It was a blistering August day in Los Angeles. I fled the heat with my newborn son for that haven of air conditioned air: The mall. Shopping wasn't an option -- funds were tight for our little family. But the cool air and wide walkways were free (to us) and I could look, right? I nestled my tiny munchkin into his stroller for his first taste of American consumerism. I wasn't the only one with that idea, of course; the mall was packed with heatwave refugees.
L.A. is not a super neighborly town. Oh, people are decent for the most part and often kind. But it's not the sort of town where I often found myself in conversation with strangers in public. At least not when it was just me. I didn't know it at the time, but adding a baby to the mix changed everything. Everyone wanted to talk. They had stories to share, advice to give, questions to ask, coos to coo. A tired-looking woman wrangling three energetic toddlers gave me a good-natured warning of what I had to look forward to. A tiny, wizened, white-haired great-grandmother related, in vivid detail, the difficult birth of her son -- seventy-five years ago. I got unsolicited input on burping, diapers, family size, stretch marks, gender, feeding. (A side note: Despite what you hear about shaming nursing mothers, I nursed my children whenever and wherever they needed it and no one ever said a disapproving word to me. If they glared, they did it out of my line of sight.)
Suddenly, the barriers were down. I was part of a new world - I had the secret handshake, the membership card, the password: I was a mother with her baby. Of course, I knew that mothers had certain shared experiences that were different from those without children. I had spent the previous all of my life on the other side of that divide. I had experienced giving birth and felt how it changed me with respect to my son. But I didn't expect how dramatically it would change me with respect to other mothers.
Pregnancy is training wheels. When you're pregnant, your body becomes community property. Normally polite people feel free -- compelled, even -- to comment, advise, warn, discuss, congratulate, speculate, predict and inquire about your body in ways they wouldn't dream of doing about, say, fat or a deformity or your salary or your skin color or even your shoe size. But pregnancy is a different animal - one on which it is always open season. When I was very pregnant, apparently my belly protruded so far through my personal space that it spilled over into public space; some people felt entitled to actually touch it. (Pro tip: Doubling over and grasping your belly as if in sudden, intense pain cures this instantly.)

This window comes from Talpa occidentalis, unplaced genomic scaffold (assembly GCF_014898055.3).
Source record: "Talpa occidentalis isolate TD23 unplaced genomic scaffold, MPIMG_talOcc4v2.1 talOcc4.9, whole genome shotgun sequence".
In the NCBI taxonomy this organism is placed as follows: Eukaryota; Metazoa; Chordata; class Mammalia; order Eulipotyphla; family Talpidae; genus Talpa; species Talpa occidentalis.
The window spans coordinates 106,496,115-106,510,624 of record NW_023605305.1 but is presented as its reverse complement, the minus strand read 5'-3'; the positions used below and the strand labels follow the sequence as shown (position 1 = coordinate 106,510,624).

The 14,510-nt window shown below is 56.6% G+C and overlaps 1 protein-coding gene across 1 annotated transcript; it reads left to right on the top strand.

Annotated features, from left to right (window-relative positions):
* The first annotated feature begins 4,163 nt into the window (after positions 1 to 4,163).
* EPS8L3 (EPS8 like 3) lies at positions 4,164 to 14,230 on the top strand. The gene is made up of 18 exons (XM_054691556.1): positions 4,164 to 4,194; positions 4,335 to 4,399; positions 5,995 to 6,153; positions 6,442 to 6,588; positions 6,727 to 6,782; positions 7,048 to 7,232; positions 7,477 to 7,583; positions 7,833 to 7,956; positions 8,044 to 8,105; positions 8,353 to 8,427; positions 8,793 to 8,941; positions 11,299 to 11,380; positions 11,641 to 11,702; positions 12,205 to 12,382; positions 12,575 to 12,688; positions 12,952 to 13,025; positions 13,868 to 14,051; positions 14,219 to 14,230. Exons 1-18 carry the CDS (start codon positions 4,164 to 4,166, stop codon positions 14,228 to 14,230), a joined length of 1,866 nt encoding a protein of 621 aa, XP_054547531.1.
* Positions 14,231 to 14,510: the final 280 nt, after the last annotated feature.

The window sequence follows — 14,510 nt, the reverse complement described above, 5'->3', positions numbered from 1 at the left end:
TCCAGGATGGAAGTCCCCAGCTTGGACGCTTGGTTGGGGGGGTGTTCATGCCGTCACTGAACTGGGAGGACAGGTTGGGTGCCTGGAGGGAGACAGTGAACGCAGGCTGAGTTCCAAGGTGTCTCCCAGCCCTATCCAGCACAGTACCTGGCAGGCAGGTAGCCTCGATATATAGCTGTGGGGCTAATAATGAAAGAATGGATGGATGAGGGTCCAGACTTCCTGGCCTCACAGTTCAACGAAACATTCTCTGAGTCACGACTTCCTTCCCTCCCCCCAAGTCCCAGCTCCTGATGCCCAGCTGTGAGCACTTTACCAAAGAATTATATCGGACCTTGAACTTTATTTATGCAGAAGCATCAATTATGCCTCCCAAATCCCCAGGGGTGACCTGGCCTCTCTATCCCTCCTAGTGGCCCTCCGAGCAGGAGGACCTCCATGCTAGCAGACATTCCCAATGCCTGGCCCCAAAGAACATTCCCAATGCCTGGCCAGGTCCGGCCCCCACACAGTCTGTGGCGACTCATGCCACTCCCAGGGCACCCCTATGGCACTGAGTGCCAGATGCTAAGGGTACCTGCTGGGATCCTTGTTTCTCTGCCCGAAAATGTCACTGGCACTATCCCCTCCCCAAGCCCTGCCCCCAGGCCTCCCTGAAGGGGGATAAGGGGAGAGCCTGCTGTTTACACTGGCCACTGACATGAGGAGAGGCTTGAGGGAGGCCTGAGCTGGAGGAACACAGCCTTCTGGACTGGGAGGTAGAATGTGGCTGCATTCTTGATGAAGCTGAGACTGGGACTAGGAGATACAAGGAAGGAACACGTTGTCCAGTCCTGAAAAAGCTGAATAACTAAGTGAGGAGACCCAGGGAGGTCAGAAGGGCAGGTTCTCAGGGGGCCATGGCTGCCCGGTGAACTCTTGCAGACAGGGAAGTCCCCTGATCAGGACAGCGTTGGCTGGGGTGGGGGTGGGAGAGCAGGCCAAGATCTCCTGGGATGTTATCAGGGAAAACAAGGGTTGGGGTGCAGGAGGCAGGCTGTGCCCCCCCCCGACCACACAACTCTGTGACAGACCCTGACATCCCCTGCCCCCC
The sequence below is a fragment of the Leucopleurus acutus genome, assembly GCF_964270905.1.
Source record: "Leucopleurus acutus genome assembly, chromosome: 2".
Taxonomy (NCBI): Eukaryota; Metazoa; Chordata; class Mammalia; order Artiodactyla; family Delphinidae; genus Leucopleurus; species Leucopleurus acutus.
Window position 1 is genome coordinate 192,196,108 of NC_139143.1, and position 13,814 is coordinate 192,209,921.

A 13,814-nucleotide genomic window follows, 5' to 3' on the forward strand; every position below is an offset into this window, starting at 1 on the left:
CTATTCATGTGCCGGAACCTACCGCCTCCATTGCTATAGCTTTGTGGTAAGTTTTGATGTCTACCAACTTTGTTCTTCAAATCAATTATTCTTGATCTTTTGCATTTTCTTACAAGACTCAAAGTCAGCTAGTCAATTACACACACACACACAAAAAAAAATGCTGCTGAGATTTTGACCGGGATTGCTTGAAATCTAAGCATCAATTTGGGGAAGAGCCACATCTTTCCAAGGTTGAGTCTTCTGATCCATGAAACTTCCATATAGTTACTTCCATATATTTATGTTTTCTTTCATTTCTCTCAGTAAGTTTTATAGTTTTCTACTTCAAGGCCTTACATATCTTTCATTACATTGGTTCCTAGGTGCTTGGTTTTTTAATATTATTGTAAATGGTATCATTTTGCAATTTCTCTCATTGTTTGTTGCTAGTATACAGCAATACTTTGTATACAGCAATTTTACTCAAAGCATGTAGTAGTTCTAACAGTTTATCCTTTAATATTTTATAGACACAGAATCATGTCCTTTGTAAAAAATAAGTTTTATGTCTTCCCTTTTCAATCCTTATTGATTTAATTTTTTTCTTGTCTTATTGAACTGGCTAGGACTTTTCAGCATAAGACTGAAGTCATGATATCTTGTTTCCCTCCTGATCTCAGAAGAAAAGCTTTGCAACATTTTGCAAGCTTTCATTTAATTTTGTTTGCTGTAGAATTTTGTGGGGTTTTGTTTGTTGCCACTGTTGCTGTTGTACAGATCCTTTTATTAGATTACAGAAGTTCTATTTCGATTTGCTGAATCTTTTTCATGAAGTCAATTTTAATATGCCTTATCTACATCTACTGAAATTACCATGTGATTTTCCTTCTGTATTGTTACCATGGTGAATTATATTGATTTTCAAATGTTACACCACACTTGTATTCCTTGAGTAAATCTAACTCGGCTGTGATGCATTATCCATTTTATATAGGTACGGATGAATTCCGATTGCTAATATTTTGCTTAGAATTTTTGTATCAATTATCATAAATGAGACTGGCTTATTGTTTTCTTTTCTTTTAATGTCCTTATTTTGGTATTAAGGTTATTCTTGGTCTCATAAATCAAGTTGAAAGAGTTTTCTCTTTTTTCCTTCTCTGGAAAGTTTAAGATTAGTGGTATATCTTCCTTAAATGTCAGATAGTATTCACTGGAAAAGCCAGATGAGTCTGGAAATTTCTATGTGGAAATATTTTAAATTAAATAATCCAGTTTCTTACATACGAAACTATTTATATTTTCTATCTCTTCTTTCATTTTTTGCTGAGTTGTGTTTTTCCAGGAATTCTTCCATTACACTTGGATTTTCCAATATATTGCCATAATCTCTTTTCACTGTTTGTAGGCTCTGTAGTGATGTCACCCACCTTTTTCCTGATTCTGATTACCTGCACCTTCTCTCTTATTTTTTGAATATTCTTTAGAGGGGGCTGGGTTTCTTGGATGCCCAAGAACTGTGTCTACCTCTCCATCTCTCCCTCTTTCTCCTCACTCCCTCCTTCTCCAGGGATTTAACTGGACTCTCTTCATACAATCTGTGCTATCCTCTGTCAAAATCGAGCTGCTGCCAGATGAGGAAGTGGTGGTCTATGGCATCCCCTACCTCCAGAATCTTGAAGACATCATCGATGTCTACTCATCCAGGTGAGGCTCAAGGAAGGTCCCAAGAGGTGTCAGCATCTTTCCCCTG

When my baby was finally born, it took a while to see him as a separate being and not part of my personal body. Thirty years has done it, more or less. But for a while, he was still ME.
That day at the mall was the beginning of my entry into a new world, this new biological, emotional sisterhood. That elderly woman was like me - she had been young once, had brought squirming life into the world. Countless women around the world and throughout history have held a small, warm, damp body in their arms and felt their world transformed. Creating this new being was my hazing into a sorority going back to the beginning of life on Earth. I shared a new bond with queens and beggars, shamans and movie stars, cavewomen and astronauts, soldiers and refugees. Hell, on that day, I felt a bond with bears and cats.
This is not meant as a snub of non-members. There are lots of clubs I will never belong to. I will never have a daughter. I may never be a grandmother. I will never get into the club for men, Asians, twins or former Miss Americas. But my world was rocked when I got my mom card.
Now, my niece is expecting a baby. I can't wait to welcome her to the club.
A version of this article originally appeared in Essay Club.